After this point we started to lose track of time a bit, especially as they were working on Beijing time (2 hours ahead) rather than the “local time”. It was gone 17:00 by the time we arrived at a long queue of traffic for another check point. We were way behind the others due to driving so slowly along the bad part of the road, so drove straight to the front of the queue to join them. The guards did not seem happy about this, but Agi waved us through, complaining that we drove too slow and we needed to speed up. At this checkpoint, our passports were checked again. I had to walk through (without going back to the car), whilst Chris went back to the car to drive through. Here I caught up with Kitty, who had been told by Agi that the customs office would now be closed for dinner for two hours, and that we wouldn’t make it to our hotel in Kashgar until at least midnight. Chris was told to drive to the other side of the checkpoint, and then as soon as he started driving he was told to stop. Then he was told to turn around, so whilst doing a three point turn, he accidentally reversed over several of their road cones and squashed them. We don’t think this helped international relations, as following this they did a bit of a brutal check of the car; aggressively pulling out the drawers and letting things drop onto the floor. However the squashed cones did help to alleviate some of Chris’ annoyance, frustration and boredom.
20km further along the road was the customs check point. This, we had been told, was where the more thorough check takes place. Our guide was somewhere behind us (so much for “hurry hurry”) so we waited until somebody came and told us what to do. The drivers had to go into yet another building for yet another passport check. This was then followed by a short drive to the customs building (by this time our guide had caught up with us). We were told to take our “luggage” into the building for it to be x-rayed. As mentioned, we had already packed a bag for this scan. Mathieu had not, so took in his “luggage”: an empty rucksack.
The huge building had around 9 staff who were all seemingly waiting for our arrival before they clocked off for the evening. It must have been all of their first day on the job, because they had absolutely no clue what to do with us. They told us to go to a desk, then when we were halfway there we were told to stop walking and go back, only for the same start-stop cycle to be repeated again. We had to give our passports to our guide, but then our passports were also needed at the desk. Immediately after every instruction they gave us, they changed their mind and instructed us to do the opposite. As I did not have the green arrival form, I had to complete a white and yellow arrival form. Whilst I did this, the drivers went back to their vehicles to be searched. They had a very quick look inside the car, and were more interested in our bag of rubbish than anything else. Chris tried to offer it to them as a gift, but they were not accepting bribes. Once our passports had been returned, we went to a desk (like at an airport) for them to be scanned (again) and our finger prints taken. They took my white and yellow form, and one of the sheets from the driver’s green form.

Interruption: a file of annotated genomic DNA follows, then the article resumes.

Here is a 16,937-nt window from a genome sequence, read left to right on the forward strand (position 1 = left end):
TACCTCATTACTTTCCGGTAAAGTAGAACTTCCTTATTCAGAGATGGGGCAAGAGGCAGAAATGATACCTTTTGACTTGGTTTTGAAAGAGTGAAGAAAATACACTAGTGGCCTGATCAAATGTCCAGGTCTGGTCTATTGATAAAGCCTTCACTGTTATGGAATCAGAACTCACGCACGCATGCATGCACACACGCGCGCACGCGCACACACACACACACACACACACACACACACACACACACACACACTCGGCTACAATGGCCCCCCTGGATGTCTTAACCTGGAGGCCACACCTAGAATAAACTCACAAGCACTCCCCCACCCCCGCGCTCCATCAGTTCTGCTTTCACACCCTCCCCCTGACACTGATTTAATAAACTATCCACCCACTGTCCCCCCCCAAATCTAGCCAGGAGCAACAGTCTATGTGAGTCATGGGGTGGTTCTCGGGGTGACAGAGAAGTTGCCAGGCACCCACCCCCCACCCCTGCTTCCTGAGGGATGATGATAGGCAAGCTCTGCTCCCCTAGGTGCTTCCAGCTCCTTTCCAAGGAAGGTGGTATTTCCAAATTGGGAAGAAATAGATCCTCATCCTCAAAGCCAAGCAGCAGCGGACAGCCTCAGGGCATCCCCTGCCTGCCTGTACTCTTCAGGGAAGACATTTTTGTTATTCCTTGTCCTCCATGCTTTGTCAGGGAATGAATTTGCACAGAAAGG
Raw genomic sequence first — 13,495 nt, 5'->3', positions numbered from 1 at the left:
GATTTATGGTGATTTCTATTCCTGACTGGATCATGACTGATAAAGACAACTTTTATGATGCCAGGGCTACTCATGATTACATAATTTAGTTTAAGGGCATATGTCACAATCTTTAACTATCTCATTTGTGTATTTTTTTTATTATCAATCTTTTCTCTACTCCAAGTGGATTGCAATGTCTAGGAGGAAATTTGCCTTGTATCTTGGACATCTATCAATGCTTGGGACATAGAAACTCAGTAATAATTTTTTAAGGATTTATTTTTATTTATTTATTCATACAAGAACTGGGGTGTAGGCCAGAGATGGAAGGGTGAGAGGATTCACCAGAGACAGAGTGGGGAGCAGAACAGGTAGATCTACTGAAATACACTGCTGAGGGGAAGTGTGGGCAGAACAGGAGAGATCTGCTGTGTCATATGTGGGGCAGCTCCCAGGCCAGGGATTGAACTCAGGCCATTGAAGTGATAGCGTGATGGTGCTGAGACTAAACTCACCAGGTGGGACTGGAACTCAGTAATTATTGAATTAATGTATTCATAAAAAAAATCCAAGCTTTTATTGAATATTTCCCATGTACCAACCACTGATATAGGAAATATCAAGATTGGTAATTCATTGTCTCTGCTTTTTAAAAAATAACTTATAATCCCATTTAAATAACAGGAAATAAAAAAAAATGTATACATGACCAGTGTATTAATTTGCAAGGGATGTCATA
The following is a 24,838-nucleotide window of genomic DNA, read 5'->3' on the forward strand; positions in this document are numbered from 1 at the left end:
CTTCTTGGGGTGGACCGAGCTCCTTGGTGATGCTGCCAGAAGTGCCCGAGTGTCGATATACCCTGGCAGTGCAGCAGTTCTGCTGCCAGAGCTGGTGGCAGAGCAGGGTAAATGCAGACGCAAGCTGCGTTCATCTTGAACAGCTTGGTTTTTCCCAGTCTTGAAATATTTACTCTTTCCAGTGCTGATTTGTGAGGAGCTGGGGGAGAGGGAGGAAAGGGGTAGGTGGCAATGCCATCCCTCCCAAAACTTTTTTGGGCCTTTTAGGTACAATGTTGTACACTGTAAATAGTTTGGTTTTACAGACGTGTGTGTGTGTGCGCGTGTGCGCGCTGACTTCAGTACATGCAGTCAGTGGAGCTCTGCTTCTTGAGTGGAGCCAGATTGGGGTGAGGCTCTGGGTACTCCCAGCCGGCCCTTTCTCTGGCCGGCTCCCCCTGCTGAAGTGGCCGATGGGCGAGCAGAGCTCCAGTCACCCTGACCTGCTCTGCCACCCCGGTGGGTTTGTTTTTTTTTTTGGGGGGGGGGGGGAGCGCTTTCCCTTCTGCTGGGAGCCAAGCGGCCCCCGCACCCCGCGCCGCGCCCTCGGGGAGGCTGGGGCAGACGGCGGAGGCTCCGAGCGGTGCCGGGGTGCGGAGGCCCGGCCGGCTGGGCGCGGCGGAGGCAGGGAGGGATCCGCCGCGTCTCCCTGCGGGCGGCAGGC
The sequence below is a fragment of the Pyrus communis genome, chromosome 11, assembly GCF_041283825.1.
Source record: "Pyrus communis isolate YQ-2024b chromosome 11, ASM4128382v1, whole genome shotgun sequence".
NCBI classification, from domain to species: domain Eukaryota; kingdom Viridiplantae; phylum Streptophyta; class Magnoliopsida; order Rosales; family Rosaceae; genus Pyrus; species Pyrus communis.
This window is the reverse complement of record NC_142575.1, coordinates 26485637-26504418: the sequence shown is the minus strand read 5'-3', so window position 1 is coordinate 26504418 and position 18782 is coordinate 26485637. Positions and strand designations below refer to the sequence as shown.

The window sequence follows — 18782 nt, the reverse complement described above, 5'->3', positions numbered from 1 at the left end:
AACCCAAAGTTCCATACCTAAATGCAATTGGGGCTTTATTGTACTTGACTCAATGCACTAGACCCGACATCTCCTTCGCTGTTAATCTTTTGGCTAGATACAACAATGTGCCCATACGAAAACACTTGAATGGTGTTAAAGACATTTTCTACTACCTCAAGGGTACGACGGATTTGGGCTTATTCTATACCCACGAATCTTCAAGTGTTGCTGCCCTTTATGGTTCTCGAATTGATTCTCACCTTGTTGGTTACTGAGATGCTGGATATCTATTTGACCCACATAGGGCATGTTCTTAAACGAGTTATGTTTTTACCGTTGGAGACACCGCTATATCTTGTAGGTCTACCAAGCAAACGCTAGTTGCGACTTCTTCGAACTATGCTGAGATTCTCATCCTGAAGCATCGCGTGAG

Once we had all had our passports checked, fingerprints taken, and luggage scanned, we left our cars in the customs building car park and got into the car with the guide for the 80km drive to our hotel in Kashgar. Between the customs building and our hotel in Kashgar, there were two more checkpoints. The first one, we waited in the car whilst our tour guide took our passports into a police station. The second was a toll booth/checkpoint. We went into a building with our tour guide, but before our passports were properly looked at, we were told to wait outside whilst our tour guide waited for our passports to be returned.
Throughout the day, with the exception of the staff at the road side check point, all of the guards had been respectful. In discussion with one, she said to me “we are just doing our job, I respect you, and you respect me”.
We arrived at our hotel around 20:00 (22:00 Beijing time). Our tour guide checked us in, and directed us to a man with whom we could exchange Kyrgyzstan Som/US dollars for Chinese Yaun on the black market (as the ATM in Kashgar is only open 6 hours per day, and was closed by the time we arrived). His rates were poor, so we did not convert our cash. We found a restaurant for dinner, Agi had disappeared before making any useful tour guide recommendations. Despite having a card machine, our cards did not work. So another piece of advice would be to change some money before arriving into China. After dinner we collapsed into bed, exhausted by the days events and apprehensive that we still had four days to go. What could they possibly throw at us next?!